CFDs are complex instruments and come with a high risk of losing money rapidly due to leverage. 76% of retail investor accounts lose money when trading CFDs with this provider. You should consider whether you understand how CFDs work and whether you can afford to take the high risk of losing your money.
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What is a derivative?

Financial derivatives are so amazingly varied that it’s actually a bit misleading to call them a single ‘market’.

Think of all the things we’ve learnt so far about financial markets: about shares, currencies, commodities, indices and so on. There will be a financial derivative linked to every one.

And this is the explanation for the term ‘derivative’. These securities are derived from other assets or aspects of financial markets. We’ll take a look at the most popular ones later in this course. But it’s important to note that they are engineered securities, that means many can seem (and often are!) tricky to understand without guidance.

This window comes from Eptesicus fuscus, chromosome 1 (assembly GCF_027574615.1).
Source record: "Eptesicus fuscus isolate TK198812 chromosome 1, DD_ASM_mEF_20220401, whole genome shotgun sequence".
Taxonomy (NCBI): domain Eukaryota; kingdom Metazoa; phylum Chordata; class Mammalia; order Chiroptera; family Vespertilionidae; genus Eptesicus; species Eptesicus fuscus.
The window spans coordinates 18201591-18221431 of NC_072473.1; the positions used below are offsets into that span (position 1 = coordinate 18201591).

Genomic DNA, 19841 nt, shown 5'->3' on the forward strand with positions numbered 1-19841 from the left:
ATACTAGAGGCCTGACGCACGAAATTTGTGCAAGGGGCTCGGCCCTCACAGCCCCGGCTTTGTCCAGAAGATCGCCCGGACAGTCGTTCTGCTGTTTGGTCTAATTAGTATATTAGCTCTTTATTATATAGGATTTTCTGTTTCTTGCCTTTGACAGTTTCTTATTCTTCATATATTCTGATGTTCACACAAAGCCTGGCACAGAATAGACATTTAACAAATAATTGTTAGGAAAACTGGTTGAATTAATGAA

Many derivatives contracts are only available to institutional investors like pension and hedge funds and asset management firms. The simplest way for retail investors like you or me to buy into them is via funds set up by these institutions – products like mutual fund or an exchange-traded funds.

But even then, some knowledge of what you’re investing in is necessary because derivatives appear at the more speculative end of the risk spectrum. Misunderstanding the risks involved can have dire consequences on your portfolio.

Test yourself

What is the simplest way for a retail investor to buy into derivatives?

Via mutual funds and exchange-traded funds
Via the derivatives exchange
Via stock market
On eBay or Amazon
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Why buy derivatives?

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